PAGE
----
Letterform Archive has launched its online archive, featuring nearly 1,500 items and 9,000 images integral to the history of typography, graphic design, and written communication. This unparalleled collection of typographical artifacts, the digitization of which has been a four-year labor of love, is debuting online in a moment when the world needs it the most.
"This has been a dream since before the archive opened five years ago, and this launch was planned long ago," commented Rob Saunders, founder and executive director of Letterform Archive. "But what a perfect moment for radical accessibility."
Normally, Letterform Archive, located in San Francisco's creative Dogpatch neighborhood, is strictly a 'brick and mortar' collection where artists, scholars, and the font-loving public come in and learn from - and touch - a collection ranging from a 4,000-year-old cuneiform clay tablet to a page from a Gutenberg Bible to style manuals from Apple Computer. From a fifteenth-century handmade Rothschild Book of Hours to psychedelic '60s posters and the early pixelated digital type designs of the 1980s, it is a collection unparalleled in the Bay Area and unique across the world.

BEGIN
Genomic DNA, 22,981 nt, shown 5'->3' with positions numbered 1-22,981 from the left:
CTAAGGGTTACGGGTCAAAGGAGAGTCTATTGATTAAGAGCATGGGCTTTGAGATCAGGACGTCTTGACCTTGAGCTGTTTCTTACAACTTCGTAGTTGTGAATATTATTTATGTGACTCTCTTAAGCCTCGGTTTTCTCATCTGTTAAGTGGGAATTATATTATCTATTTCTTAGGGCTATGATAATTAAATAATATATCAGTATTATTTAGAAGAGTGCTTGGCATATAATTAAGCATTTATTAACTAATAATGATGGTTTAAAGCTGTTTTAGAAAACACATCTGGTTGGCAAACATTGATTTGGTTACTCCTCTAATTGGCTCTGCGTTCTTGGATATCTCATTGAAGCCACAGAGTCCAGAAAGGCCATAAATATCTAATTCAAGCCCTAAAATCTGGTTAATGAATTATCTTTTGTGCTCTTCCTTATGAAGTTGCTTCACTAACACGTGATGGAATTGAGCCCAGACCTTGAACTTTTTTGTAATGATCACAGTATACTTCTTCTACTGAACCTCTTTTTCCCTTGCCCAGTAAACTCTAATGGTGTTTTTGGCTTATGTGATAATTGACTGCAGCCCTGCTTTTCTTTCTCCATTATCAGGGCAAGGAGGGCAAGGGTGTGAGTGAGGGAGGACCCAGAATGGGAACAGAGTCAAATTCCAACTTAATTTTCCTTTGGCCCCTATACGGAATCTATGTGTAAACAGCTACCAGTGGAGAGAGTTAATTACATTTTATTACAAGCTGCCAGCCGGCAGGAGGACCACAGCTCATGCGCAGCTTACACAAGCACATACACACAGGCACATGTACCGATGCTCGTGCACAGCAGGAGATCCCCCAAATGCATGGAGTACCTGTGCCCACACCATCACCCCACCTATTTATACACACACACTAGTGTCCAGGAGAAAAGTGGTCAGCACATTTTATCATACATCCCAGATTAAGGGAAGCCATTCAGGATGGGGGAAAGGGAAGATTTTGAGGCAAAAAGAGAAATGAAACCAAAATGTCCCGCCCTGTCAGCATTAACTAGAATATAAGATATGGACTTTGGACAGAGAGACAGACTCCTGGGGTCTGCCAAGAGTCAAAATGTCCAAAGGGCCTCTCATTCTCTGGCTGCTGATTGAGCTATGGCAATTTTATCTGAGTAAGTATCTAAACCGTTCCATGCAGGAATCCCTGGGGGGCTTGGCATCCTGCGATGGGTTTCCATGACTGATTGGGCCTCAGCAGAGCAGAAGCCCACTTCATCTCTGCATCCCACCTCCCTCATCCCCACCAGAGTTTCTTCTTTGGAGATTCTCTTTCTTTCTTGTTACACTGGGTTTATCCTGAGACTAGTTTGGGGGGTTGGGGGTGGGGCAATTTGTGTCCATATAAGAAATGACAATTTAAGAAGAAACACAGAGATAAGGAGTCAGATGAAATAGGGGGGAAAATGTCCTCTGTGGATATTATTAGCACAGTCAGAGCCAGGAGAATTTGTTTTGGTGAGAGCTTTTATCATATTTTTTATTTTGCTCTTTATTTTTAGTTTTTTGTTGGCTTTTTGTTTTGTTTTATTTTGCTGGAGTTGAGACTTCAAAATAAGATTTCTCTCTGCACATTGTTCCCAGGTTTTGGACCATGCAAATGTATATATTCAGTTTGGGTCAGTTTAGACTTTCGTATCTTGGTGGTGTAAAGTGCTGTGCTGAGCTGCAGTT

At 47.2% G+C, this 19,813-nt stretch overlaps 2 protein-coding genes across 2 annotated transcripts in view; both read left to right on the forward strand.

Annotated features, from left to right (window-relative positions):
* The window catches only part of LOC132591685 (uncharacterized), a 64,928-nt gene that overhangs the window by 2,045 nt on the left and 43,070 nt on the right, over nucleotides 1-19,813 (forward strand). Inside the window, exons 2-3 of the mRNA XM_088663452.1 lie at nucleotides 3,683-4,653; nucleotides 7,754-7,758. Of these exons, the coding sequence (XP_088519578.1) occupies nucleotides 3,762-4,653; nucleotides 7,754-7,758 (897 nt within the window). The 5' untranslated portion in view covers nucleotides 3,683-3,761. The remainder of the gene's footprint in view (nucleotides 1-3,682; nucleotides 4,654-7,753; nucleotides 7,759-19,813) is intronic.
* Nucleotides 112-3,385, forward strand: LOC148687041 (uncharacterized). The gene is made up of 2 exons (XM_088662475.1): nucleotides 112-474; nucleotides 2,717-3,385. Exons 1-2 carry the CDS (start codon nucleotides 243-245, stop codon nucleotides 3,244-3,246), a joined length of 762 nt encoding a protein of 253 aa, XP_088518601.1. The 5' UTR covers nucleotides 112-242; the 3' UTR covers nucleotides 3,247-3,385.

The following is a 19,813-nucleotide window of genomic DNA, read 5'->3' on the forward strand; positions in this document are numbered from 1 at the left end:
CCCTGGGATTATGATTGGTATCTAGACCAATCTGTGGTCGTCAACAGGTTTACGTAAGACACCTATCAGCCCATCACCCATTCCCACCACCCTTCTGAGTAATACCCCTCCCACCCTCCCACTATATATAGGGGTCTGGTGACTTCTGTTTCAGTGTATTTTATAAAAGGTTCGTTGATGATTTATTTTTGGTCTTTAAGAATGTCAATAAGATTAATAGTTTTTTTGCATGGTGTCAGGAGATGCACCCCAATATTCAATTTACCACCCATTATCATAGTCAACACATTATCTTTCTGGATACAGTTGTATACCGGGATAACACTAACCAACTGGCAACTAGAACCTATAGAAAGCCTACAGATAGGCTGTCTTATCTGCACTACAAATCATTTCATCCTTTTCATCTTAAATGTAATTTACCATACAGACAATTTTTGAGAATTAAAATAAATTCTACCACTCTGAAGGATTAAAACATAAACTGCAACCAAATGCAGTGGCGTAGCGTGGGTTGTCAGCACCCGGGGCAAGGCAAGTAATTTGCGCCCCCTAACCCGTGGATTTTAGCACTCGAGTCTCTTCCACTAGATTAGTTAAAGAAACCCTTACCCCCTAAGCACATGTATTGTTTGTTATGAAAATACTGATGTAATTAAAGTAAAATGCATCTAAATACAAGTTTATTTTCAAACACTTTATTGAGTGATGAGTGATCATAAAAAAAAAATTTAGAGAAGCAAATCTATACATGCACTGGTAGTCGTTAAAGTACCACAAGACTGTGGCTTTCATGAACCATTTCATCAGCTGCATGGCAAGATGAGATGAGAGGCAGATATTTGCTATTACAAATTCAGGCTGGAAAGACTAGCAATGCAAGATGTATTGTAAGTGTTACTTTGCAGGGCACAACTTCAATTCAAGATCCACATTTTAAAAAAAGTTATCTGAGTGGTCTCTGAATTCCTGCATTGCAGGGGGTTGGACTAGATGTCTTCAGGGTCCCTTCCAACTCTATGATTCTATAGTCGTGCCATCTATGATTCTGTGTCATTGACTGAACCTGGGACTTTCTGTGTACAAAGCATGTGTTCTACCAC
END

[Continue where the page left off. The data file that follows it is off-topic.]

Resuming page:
For the last four years, Saunders and his team of librarians, curators, developers, and designers have been preparing for this moment: making its world-class digital trove of typographical artifacts available - free of charge - to anyone and everyone on the planet. The Archive's online repository of digitized materials related to lettering, typography, calligraphy, and graphic design spans thousands of years of history. Opened as a beta in 2018, the Online Archive was previously available to members only.
more: oa.letterformarchive.org (104)